Some sleep disruptions are normal and are connected to age-related changes. Others are symptoms of an actual sleep disorder. Whatever the reason, sleep problems can affect the entire family and should be accurately diagnosed.

In this Q&A, Dr. Maida Chen, director of Seattle Children’s Pediatric Sleep Disorders Center and associate professor of pediatrics at the University of Washington, shares details on Seattle Children’s expanding Sleep Medicine Program.

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Dr. Maneesh Batra, New Interim Neonatology Chief, Aims to Improve Access to Care for Babies Everywhere

A man with a beard, smiling and wearing glasses with green vegetation in the background.

Dr. Maneesh Batra’s experience with babies in low-resource countries fed his passion to focus on neonatal care and public health.

Dr. Maneesh Batra, the new interim chief of neonatology at Seattle Children’s, first became interested in neonatology when he was working as a resident in Ugandan hospitals in 2002. He witnessed the incredible sorrow on the faces of mothers whose babies were failing to thrive.

“It was striking to me how much the providers and the families wanted to give those babies hope,” Batra said. “The moms were bringing their babies there to give them a chance at survival, and most of them were dying. It felt really wrong and unfair.”

When Batra returned to the U.S., he found it hard to shake those images from his mind. It ultimately led him to converge two of his interests — neonatal care and global health — with the mission of helping improve access to care for all babies everywhere.

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Achieving Racial Equity in Transplants: Seattle Children’s Dr. Evelyn Hsu’s Mission

A woman smiling and looking at the camera

Dr. Evelyn Hsu, Seattle Children’s Division Chief of Gastroenterology and Hepatology, wants to ensure racial equity in transplants.

Seattle Children’s recently named Dr. Evelyn Hsu the division chief of Gastroenterology and Hepatology. For more than a year, Hsu was the acting chief while a national search was conducted.

In this interview, Dr. Hsu talks about her extensive medical career, her vision for the future and what hope, care and cures mean to her. Read on to hear more about her incredible journey and her passion for helping children live the most fulfilling life possible.

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Epilepsy Update: Dr. Rusty Novotny Discusses Latest Treatments and Developments

A man wearing glasses and a suit shows a model of a human head with electrodes to two women.

Dr. Novotny, right, director of Seattle Children’s Epilepsy Program, discusses the latest developments in epilepsy (file photo)

New research and treatments for epilepsy have come a long way in the last several years. In this Q&A, we talk with Dr. Edward “Rusty” Novotny, director of Seattle Children’s Epilepsy Program and professor of neurology and pediatrics at the University of Washington. As the director of one of the largest epilepsy programs in the nation and the program exclusively dedicated to pediatrics in the Northwest accredited level 4 by the National Association of Epilepsy Centers, Dr. Novotny answers questions about advances in epilepsy treatment.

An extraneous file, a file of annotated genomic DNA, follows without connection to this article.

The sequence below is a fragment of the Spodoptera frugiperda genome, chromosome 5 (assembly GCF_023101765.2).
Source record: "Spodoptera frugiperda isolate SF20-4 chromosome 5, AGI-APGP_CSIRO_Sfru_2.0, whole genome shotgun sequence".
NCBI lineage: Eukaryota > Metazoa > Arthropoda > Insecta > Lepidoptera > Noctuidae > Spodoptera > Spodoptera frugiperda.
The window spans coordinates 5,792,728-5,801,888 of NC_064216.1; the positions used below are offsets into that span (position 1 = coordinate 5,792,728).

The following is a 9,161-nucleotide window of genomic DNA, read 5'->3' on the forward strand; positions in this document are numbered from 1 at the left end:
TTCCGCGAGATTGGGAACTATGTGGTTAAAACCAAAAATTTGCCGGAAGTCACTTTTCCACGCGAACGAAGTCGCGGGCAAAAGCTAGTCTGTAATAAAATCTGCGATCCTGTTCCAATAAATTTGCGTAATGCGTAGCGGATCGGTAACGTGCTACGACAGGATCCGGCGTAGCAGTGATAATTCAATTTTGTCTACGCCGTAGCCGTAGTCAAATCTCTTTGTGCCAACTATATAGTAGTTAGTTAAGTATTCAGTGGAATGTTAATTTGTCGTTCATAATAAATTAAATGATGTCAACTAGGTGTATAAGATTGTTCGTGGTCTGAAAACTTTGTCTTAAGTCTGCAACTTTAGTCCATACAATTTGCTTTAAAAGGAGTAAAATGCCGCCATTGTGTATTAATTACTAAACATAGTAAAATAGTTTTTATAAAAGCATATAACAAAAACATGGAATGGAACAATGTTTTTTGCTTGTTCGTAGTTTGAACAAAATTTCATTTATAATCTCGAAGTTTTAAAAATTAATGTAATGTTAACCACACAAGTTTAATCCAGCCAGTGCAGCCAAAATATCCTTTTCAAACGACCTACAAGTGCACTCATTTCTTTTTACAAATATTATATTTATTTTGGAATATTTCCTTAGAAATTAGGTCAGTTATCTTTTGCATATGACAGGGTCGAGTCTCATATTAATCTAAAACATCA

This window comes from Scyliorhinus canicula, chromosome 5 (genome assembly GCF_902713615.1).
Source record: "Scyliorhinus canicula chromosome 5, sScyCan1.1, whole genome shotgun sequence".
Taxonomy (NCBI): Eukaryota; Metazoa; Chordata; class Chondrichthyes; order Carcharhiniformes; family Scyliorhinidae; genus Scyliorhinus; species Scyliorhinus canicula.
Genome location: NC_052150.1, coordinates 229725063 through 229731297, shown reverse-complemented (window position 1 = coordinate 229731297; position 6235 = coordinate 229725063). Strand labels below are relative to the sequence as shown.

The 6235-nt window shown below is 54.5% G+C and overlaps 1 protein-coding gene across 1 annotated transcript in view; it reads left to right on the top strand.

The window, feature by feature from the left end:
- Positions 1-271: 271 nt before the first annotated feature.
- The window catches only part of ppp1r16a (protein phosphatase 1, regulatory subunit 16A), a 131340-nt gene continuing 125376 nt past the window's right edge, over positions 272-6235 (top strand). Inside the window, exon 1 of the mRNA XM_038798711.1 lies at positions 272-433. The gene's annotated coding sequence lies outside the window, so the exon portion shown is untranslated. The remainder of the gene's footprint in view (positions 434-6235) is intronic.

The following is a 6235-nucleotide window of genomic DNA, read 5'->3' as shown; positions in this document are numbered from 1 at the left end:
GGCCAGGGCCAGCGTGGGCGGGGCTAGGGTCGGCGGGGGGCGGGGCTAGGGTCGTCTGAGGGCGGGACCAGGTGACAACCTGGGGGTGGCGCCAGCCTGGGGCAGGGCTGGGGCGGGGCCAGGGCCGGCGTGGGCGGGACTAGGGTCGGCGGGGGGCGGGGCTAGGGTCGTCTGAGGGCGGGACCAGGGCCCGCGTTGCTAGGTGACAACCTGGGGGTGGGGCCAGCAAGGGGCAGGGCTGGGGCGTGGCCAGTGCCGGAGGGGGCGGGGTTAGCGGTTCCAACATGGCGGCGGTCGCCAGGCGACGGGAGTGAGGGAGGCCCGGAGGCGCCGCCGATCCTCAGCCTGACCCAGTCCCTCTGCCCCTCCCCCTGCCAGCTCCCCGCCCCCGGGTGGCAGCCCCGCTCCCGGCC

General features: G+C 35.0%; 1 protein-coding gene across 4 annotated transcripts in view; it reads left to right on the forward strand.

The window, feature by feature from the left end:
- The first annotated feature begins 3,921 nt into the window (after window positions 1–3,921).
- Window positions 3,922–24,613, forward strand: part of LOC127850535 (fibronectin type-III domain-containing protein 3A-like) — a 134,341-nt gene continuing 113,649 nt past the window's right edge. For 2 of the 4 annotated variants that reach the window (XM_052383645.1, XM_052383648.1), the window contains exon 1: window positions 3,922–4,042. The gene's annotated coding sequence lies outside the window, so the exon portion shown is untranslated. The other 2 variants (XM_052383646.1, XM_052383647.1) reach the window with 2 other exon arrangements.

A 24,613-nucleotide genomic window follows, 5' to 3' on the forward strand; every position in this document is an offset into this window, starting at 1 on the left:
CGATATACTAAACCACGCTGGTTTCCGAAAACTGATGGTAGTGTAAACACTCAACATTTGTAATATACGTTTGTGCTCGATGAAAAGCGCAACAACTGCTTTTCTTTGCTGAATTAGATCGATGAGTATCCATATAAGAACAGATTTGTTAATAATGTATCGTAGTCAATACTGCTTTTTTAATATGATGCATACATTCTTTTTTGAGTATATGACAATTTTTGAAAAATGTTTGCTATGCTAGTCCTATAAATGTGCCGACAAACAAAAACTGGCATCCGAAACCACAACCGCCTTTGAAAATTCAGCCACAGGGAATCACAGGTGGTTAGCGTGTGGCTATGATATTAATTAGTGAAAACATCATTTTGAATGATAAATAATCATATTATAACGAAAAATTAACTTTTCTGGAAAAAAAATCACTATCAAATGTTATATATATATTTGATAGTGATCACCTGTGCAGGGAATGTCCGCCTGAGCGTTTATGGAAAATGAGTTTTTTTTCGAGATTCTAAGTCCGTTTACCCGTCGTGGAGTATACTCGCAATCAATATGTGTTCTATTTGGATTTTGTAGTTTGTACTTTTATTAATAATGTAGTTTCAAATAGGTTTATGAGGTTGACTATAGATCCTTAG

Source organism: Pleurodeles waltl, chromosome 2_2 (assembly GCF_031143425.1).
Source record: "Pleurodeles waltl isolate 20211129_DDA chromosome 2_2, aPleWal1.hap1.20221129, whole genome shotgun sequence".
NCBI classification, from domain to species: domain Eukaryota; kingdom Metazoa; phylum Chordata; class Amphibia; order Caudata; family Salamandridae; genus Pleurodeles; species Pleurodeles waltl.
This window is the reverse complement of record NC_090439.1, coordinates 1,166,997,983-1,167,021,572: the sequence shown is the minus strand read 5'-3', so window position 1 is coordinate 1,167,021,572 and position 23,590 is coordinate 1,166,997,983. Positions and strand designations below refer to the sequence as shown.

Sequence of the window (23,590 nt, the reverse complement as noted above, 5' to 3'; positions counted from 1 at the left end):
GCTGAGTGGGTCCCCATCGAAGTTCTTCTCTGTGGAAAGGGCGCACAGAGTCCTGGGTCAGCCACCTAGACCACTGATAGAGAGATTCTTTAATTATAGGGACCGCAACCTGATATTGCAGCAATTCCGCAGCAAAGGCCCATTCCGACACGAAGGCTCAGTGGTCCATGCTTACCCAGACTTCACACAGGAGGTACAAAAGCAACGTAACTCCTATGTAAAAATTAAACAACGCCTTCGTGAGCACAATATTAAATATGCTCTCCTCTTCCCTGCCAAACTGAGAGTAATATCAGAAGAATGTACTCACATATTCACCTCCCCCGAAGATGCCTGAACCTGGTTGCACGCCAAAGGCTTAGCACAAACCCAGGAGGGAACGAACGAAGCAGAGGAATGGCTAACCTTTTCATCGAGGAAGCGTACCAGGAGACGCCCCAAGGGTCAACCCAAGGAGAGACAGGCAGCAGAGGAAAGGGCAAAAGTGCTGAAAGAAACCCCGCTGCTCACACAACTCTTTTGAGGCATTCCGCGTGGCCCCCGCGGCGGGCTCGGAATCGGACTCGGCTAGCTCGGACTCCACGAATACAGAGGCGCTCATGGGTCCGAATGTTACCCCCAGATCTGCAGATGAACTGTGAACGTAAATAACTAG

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Seattle Children’s Announces Decade-Long “It Starts With Yes” Campaign Surpassed Fundraising Goal With $1.4B Raised

Caleb’s family moved to three different states searching for experts who could provide the best care for his life-threatening, chronic intestinal disorder. Now Caleb is 10 and loves playing basketball, badminton and video games. He still experiences ups and downs on his medical journey – but thanks to community support, Caleb’s care team helps him thrive at every age and developmental stage. During the Yes campaign, more than 70 patients and their families served as ambassadors, sharing their experiences to inspire our community.

Seattle Children’s launched its $1 billion fundraising initiative,  It Starts With Yes: The Campaign For Seattle Children’s  to transform childhood health and change the odds for all kid-kind.

At the end of 2021, the Yes campaign closed with greater success than expected, surpassing its initial goal of $1 billion, raising $1.4 billion. Last year alone, donors contributed more than $223.7 million – more than any year in Seattle Children’s fundraising history. Read full post »


Bronchopulmonary Dysplasia Program Expansion at Seattle Children’s Serves Growing Need

A baby with sensors on their chest.

Seattle Children’s is expanding the bronchopulmonary dysplasia program

Bronchopulmonary dysplasia is a long-lasting form of lung disease affecting babies born prematurely. Their lungs are not fully formed and are sometimes damaged, and they need extra oxygen through a tube placed into their nose or more support to survive, grow and develop.

BPD also is called chronic lung disease of prematurity. The number of newborns with BPD has risen as more and more babies survive being born many weeks before their due date. An estimated 10,000 to 15,000 newborns develop BPD in the United States each year.

In this Q&A, Dr. Gregory Redding,  division chief of the Pulmonary and Sleep Medicine Division at Seattle Children’s and professor of pediatrics at the University of Washington, shares details on Seattle Children’s expanding Bronchopulmonary Dysplasia Program.